A Portland school fights for its activist teacher
reports on the case of a middle school teacher who was wrongfully suspended--and how protest pressured administrators to reverse the punishment.
PORTLAND, OREGON, teacher Chris Riser wasn't surprised that over 100 students at Ockley Green Middle School walked out in protest February 9 on the one-year anniversary of the police murder of Quanice Hayes, a 17-year-old unarmed Black youth.
Hayes was shot and killed in front of his home. Police claim he had reached toward his waistband, but Hayes' family and friends contend he was crawling on his hands and knees toward officers, as ordered, when officers opened fire, striking him three times.
Family members had called for protests on the one-year anniversary, along with Don't Shoot Portland, a local Black Lives Matter group. They also announced a wrongful death lawsuit against the city of Portland that same day.
The multiracial crowd of students marched to the North Portland police precinct, then on to Portland Community College and Jefferson High School to rally and pick up more protesters. A police spokesman reported that "the protesters were peaceful, and officers had no problems to report."
What surprised Riser, a popular Black social studies teacher, was getting slapped with a suspension a month later by the Portland Public Schools (PPS) administration.
The punishment, according to PPS, was for "safety reasons." Students had marched in the street and even staged a four-and-a-half-minute die-in at an intersection--to commemorate the four-and-a-half hours Michael Brown's body lay in the street, leading to the Ferguson uprising of August 2014. While other teachers and staff accompanied the students, Riser was the only teacher punished.
ACCORDING TO the Portland Mercury, at an April 2017 school board meeting, Riser and Bryan Chu, a teacher at Boise-Eliot Middle School, harshly criticized how PPS and Ockley Green officials operated the school.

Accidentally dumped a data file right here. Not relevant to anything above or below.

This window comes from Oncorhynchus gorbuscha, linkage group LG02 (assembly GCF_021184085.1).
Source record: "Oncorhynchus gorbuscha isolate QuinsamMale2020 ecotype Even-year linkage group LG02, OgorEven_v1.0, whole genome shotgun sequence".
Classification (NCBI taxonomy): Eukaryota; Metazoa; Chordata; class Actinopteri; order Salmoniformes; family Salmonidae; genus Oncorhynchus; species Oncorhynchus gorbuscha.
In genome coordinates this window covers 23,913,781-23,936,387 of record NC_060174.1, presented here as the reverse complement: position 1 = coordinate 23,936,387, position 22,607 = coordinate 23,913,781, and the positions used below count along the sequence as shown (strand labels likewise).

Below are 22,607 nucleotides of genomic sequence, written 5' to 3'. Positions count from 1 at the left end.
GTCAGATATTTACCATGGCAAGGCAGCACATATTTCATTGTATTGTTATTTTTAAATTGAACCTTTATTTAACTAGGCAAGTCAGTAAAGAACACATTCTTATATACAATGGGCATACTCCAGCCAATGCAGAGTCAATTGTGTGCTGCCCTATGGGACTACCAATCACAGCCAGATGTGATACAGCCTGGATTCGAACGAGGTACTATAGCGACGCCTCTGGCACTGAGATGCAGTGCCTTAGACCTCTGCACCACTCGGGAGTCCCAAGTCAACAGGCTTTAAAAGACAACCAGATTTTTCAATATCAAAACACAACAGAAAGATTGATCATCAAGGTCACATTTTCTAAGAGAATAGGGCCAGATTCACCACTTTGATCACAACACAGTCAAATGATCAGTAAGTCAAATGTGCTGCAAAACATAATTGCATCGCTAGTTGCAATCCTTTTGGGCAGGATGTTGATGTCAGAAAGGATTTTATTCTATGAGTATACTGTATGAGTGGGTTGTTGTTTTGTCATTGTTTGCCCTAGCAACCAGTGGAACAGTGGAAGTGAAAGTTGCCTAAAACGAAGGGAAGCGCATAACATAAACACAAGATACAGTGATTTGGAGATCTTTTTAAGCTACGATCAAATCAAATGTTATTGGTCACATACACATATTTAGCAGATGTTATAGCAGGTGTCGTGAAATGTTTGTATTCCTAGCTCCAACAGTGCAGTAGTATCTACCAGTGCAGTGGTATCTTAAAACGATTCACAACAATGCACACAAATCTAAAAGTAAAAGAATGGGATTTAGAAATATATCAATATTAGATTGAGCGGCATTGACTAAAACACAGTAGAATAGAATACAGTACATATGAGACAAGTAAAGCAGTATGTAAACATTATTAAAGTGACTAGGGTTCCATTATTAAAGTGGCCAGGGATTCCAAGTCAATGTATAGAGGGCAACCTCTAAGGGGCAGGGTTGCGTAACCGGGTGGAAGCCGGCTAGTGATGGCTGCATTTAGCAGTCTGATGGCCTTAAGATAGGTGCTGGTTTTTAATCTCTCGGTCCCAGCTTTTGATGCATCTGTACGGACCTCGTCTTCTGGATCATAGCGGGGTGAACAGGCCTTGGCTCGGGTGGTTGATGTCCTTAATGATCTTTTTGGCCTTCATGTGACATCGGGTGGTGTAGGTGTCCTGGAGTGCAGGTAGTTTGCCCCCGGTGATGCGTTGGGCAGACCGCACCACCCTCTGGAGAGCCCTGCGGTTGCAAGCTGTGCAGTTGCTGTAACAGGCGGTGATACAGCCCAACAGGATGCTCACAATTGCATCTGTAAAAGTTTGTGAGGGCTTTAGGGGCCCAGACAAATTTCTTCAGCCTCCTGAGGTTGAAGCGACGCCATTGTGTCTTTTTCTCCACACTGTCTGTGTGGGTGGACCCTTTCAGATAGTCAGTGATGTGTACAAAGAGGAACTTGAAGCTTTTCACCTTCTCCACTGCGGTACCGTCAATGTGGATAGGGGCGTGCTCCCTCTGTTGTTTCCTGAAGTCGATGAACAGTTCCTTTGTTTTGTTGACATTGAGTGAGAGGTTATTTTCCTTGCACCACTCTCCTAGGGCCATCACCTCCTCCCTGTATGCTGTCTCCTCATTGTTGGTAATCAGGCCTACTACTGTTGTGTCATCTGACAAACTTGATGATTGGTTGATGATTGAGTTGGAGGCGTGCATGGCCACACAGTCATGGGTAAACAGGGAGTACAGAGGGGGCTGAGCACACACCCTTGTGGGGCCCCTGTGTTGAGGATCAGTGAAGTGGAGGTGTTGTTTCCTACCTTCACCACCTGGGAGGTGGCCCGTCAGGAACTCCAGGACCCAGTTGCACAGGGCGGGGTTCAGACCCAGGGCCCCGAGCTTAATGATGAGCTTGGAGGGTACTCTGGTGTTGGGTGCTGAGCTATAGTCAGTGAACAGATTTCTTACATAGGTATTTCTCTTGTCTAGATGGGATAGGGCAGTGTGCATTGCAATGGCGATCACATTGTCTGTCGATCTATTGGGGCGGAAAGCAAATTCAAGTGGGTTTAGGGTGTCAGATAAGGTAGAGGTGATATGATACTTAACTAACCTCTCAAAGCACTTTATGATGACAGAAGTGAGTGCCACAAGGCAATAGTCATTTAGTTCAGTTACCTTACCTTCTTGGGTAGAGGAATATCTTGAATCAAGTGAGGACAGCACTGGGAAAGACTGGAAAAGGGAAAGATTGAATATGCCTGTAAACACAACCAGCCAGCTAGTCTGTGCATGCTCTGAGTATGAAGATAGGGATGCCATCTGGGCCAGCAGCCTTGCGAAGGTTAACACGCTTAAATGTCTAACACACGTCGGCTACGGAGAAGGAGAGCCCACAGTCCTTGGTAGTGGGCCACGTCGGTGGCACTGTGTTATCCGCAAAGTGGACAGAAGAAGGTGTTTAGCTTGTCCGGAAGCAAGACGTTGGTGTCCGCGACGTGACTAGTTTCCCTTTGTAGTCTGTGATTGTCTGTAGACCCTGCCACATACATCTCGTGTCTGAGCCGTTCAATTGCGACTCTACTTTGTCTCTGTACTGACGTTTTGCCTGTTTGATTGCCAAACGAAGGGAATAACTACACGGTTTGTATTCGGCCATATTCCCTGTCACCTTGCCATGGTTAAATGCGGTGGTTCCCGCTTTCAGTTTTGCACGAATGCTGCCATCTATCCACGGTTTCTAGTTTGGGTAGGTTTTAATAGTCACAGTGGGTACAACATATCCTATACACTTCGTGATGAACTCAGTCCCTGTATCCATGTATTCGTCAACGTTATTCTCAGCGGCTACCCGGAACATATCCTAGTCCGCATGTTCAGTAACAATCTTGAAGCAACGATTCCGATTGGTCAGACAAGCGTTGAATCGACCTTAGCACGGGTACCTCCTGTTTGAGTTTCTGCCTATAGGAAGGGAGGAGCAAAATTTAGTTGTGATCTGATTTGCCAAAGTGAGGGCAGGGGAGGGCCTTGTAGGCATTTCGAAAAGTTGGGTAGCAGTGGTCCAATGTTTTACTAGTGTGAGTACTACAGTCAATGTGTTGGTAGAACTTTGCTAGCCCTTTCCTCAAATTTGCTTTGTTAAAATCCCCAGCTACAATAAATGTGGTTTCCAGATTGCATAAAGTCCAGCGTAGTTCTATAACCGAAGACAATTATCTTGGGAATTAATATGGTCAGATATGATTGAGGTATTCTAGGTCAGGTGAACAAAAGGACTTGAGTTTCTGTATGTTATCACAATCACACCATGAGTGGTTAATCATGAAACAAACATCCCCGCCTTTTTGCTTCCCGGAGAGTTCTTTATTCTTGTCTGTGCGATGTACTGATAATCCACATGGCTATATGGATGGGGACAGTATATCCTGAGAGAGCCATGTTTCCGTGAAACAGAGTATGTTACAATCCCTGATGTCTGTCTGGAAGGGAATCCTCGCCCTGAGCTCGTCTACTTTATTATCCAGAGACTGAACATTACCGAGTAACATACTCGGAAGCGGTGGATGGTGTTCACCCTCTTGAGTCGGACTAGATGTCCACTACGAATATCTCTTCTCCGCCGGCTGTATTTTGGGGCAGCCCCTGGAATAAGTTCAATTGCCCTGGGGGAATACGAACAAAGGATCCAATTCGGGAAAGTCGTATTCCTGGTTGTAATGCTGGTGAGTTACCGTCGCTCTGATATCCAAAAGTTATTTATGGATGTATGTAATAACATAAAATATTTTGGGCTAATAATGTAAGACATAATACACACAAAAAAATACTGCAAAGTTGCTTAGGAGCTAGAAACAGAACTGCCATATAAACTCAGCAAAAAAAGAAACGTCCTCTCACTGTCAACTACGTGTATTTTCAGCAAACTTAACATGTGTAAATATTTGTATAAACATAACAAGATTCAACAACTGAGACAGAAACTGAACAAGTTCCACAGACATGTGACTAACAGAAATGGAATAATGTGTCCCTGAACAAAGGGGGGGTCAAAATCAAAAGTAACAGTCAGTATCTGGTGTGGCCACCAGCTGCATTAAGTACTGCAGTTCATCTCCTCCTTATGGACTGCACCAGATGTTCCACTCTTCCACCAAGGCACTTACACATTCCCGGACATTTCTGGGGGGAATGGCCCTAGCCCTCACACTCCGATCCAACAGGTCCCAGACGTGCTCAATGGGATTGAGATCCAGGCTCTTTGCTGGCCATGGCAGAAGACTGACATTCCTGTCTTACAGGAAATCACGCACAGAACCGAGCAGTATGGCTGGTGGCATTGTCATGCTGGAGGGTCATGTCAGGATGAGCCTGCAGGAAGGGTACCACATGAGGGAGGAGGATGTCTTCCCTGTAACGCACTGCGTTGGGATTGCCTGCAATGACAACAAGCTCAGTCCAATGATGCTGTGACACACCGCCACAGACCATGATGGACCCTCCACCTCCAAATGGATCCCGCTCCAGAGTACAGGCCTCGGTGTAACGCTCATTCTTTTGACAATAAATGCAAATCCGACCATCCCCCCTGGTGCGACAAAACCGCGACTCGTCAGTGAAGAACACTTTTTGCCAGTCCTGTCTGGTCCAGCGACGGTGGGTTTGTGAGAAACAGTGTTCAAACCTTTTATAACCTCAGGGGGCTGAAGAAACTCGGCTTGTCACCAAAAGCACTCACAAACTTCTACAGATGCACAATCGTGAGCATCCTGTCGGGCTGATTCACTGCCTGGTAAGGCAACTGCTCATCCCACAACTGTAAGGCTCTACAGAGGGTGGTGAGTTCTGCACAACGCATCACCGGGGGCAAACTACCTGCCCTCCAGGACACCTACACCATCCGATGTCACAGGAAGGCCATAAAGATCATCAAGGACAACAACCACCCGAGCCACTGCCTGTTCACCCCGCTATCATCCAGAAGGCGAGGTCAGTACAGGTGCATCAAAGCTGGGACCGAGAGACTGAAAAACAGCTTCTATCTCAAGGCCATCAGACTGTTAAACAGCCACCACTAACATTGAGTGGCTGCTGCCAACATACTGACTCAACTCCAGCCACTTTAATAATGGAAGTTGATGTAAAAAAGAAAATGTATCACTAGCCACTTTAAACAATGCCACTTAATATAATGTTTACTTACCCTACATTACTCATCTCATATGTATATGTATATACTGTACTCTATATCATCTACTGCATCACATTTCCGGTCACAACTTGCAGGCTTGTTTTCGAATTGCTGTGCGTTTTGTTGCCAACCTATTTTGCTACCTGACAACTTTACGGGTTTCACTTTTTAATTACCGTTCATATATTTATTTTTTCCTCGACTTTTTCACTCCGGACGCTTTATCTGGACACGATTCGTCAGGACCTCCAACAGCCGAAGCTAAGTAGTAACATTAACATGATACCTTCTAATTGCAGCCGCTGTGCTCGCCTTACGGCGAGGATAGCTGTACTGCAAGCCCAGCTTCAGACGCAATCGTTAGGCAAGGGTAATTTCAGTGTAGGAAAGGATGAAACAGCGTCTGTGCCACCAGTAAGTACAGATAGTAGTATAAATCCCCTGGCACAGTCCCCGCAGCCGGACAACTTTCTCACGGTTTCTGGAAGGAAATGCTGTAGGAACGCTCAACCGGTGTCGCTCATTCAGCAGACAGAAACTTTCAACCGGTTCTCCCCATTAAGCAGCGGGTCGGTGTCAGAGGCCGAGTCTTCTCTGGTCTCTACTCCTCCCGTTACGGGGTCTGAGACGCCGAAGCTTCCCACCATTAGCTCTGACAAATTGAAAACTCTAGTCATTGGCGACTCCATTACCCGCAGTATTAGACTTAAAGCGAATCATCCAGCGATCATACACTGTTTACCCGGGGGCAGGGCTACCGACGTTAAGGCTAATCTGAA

Chu, who also participated in the walkout, alleges that both he and Riser have been targeted by district officials ever since. He says they are "outspoken teachers of color who are really good at what we do, and that's a threat to [PPS]."
Chu believes Riser's punishment "wasn't about the walkout, it wasn't about student safety, it was retaliation"--and that the district's "way to solve problems is to throw someone under the bus."
Students of color make up 60 percent of the student body at Ockley Green. A recent unauthorized student walkout against gun violence, at the predominantly white Mount Tabor middle school, while accompanied by teachers, didn't result in any discipline.
Ockley Green parents immediately started a petition protesting Riser's suspension. The petition, which gained more than 4,000 signatures in the first week, states in part:
Chris Riser is a strong voice for social justice, diversity and equality...Chris Riser is teaching the kids that their greatest weapon is their voice. By placing him on administrative leave, it is teaching our children that speaking up for what they believe in is wrong.
Students say Riser, a graduate of the Portland Teachers Program--a resource to recruit, support and retain teachers of color--has been a powerful, positive role model. "Mr. Riser made me feel welcome," says Jamya, one of those students. "When I was bullied, I could go to him, I can talk to him."
Riser recently received the "Touching the Spirit" award from Teaching With Purpose, a nationally acclaimed organization promoting culturally responsive teaching.
On the first school day after Riser's suspension, a before-school rally led to another walkout of hundreds of Ockley Green students, this time to defend their teacher. Parents then announced they would stage a rally at the school administration building the following afternoon.
That next morning, PPS Human Resources Officer announced Riser's reinstatement, saying: "[I]n response to the school community's feedback to the district, I now have a broad understanding of the historical failure of the district to consistently support the Ockley Green community. Since I cannot be certain of the role that our systemic failings played in this incident, I no longer believe that termination is an appropriate recommendation."
Always the educator, Riser hopes his suspension and reinstatement will teach students about the hypocrisy of school administrators--and about how to fight back, without apology, in the face of repression.